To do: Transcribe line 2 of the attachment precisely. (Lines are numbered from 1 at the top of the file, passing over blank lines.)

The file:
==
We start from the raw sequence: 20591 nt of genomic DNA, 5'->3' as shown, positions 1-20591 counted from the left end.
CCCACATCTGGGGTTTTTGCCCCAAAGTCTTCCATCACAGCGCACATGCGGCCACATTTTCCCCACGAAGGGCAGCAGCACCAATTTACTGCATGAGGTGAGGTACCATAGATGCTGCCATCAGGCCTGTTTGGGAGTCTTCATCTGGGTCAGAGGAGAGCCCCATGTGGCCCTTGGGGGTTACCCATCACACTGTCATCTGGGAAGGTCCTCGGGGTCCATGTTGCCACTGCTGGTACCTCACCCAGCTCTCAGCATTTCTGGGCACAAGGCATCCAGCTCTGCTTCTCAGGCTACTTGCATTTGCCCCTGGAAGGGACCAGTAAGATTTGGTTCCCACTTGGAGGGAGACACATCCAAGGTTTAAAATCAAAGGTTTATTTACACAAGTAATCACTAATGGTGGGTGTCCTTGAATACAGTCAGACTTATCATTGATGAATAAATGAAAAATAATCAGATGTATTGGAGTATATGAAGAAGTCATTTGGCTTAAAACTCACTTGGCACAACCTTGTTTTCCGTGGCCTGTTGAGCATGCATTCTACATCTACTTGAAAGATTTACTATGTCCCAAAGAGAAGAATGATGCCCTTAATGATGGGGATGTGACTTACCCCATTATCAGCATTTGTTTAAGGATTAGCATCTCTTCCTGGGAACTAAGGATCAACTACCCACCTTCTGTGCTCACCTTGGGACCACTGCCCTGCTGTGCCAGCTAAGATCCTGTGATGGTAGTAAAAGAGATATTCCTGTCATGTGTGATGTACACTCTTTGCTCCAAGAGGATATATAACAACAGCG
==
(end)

CCCACATCTGGGGTTTTTGCCCCAAAGTCTTCCATCACAGCGCACATGCGGCCACATTTTCCCCACGAAGGGCAGCAGCACCAATTTACTGCATGAGGTGAGGTACCATAGATGCTGCCATCAGGCCTGTTTGGGAGTCTTCATCTGGGTCAGAGGAGAGCCCCATGTGGCCCTTGGGGGTTACCCATCACACTGTCATCTGGGAAGGTCCTCGGGGTCCATGTTGCCACTGCTGGTACCTCACCCAGCTCTCAGCATTTCTGGGCACAAGGCATCCAGCTCTGCTTCTCAGGCTACTTGCATTTGCCCCTGGAAGGGACCAGTAAGATTTGGTTCCCACTTGGAGGGAGACACATCCAAGGTTTAAAATCAAAGGTTTATTTACACAAGTAATCACTAATGGTGGGTGTCCTTGAATACAGTCAGACTTATCATTGATGAATAAATGAAAAATAATCAGATGTATTGGAGTATATGAAGAAGTCATTTGGCTTAAAACTCACTTGGCACAACCTTGTTTTCCGTGGCCTGTTGAGCATGCATTCTACATCTACTTGAAAGATTTACTATGTCCCAAAGAGAAGAATGATGCCCTTAATGATGGGGATGTGACTTACCCCATTATCAGCATTTGTTTAAGGATTAGCATCTCTTCCTGGGAACTAAGGATCAACTACCCACCTTCTGTGCTCACCTTGGGACCACTGCCCTGCTGTGCCAGCTAAGATCCTGTGATGGTAGTAAAAGAGATATTCCTGTCATGTGTGATGTACACTCTTTGCTCCAAGAGGATATATAACAACAGCG